Peer-to-peer computing, which is all the rage lately among some IT cognoscenti and much of the media, is being compared to the ill-fated “push” craze a few years ago. Don’t make that mistake. Push was an interesting idea that never lived up to its hype. Peer-to-peer (P2P) is going to change things in a big way.

Don’t make the mistake, either, of thinking of P2P only in the Napster Inc. context. Yes, file sharing is an enormously valuable component of the P2P genre – though the entertainment industry’s paranoid reaction could damage the most promising computing architecture in years. But file sharing isn’t the only promising use.

The basic notion of P2P is that two computing devices (peers) share their information and brains with each other. With Napster and many other peer-to-peer technologies, the desktop machine contains a server, not just a client. It may be a miniserver designed to send out limited kinds of data, but it’s a server nonetheless.

Servers can be peers. The domain name system, which lets computers find one another on the Internet, is a group of servers peering effectively with one another. Devices can be peers, and as we connect a billion devices to the Internet, we’ll have no choice but to use P2P.

But P2P has also been defined to include some fascinating projects in distributed computing, where we use some of the power that typically sits idle on PCs around the world by breaking up big-number-crunching problems into small pieces. Many volunteer, non-profit projects are in the works, but several for-profit companies have sprung up to take advantage of this notion, too.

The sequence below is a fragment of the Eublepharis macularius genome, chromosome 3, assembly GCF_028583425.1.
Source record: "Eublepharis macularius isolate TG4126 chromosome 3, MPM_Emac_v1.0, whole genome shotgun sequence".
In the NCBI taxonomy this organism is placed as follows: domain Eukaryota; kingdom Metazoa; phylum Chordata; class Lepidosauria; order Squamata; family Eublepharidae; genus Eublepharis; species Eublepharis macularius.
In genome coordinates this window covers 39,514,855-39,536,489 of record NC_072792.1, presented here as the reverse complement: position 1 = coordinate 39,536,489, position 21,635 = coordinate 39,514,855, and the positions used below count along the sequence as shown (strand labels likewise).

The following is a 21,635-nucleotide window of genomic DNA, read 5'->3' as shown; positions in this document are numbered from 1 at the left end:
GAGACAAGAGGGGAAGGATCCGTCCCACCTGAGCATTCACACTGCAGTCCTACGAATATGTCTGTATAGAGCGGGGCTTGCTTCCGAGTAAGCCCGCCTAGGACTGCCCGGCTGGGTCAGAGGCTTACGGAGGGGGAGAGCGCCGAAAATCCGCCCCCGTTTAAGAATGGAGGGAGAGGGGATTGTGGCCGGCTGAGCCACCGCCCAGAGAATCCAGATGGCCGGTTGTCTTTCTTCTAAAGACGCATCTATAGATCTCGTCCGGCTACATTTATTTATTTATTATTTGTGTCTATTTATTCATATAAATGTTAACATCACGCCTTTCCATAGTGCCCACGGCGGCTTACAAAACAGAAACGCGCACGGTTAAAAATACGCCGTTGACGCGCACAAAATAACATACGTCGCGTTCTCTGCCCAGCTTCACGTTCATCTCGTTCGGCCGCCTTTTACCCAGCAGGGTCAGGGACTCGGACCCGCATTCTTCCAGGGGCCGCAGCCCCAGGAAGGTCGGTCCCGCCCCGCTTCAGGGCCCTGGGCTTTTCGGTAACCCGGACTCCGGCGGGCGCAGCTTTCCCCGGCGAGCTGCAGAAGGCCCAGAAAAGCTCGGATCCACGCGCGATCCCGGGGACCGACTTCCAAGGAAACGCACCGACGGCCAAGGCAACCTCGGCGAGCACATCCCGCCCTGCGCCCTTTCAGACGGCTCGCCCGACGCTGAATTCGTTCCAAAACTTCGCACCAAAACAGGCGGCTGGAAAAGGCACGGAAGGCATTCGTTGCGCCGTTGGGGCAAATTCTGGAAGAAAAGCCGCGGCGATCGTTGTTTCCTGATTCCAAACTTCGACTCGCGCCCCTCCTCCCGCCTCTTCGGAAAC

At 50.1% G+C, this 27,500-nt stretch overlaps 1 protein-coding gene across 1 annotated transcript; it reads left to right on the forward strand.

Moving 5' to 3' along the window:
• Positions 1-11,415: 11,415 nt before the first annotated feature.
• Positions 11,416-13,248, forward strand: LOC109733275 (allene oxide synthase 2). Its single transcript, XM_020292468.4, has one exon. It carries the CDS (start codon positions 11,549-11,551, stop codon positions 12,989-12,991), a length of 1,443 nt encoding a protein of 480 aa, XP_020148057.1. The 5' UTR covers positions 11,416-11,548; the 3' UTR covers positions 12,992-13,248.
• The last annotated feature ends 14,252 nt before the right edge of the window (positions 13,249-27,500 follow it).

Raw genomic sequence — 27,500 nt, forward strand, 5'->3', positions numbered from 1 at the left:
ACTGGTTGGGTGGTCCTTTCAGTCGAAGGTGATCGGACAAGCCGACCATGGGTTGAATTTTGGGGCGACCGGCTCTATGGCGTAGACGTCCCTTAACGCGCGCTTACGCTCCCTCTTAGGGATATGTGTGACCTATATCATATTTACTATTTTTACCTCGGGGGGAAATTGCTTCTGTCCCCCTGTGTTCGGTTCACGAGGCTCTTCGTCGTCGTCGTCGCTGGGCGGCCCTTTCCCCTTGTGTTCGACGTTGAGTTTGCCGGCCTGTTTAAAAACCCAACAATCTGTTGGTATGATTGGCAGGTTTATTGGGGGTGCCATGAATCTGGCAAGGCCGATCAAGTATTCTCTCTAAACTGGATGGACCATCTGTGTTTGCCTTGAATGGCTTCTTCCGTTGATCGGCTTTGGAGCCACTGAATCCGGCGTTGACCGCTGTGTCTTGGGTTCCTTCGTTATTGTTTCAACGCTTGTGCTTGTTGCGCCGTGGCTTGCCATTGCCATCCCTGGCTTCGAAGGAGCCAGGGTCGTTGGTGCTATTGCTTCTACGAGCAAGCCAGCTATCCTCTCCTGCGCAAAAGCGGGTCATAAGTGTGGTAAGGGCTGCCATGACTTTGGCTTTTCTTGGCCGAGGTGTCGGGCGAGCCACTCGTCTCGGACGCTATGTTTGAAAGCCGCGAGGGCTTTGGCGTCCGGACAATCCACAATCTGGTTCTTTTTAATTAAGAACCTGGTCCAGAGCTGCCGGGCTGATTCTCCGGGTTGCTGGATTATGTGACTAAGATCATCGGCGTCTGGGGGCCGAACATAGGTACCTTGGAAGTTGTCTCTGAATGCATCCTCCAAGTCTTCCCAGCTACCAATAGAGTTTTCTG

Another P2P use that has gotten lost in the Napster noise is what we might call the “read-and-write Web.” The Web has been turned principally into a read-only medium, but it wasn’t designed that way. New products allow people to write on-line from inside Web browsers, saving their work directly on the Web.

The real excitement, though, is in what’s yet to come. At a recent meeting of P2P leaders in San Francisco, a representative from Intel, which is moving into P2P in a big way, offered some intriguing suggestions. For example, he said, peering computers might watch one another’s backs from a security standpoint. Or a company might be able to distribute multimedia training materials more efficiently and cheaply if it didn’t have to set up powerful servers all over the world. The possibilities are literally endless.

IT people will be forgiven if they groan at this point. Client/server and network computing are hard enough. Now comes a whole new architecture. But the potential savings and utility are enormous. P2P is for real. We will dismiss it at our peril.

Gillmor is a technology columnist at the San Jose Mercury News. Contact him at

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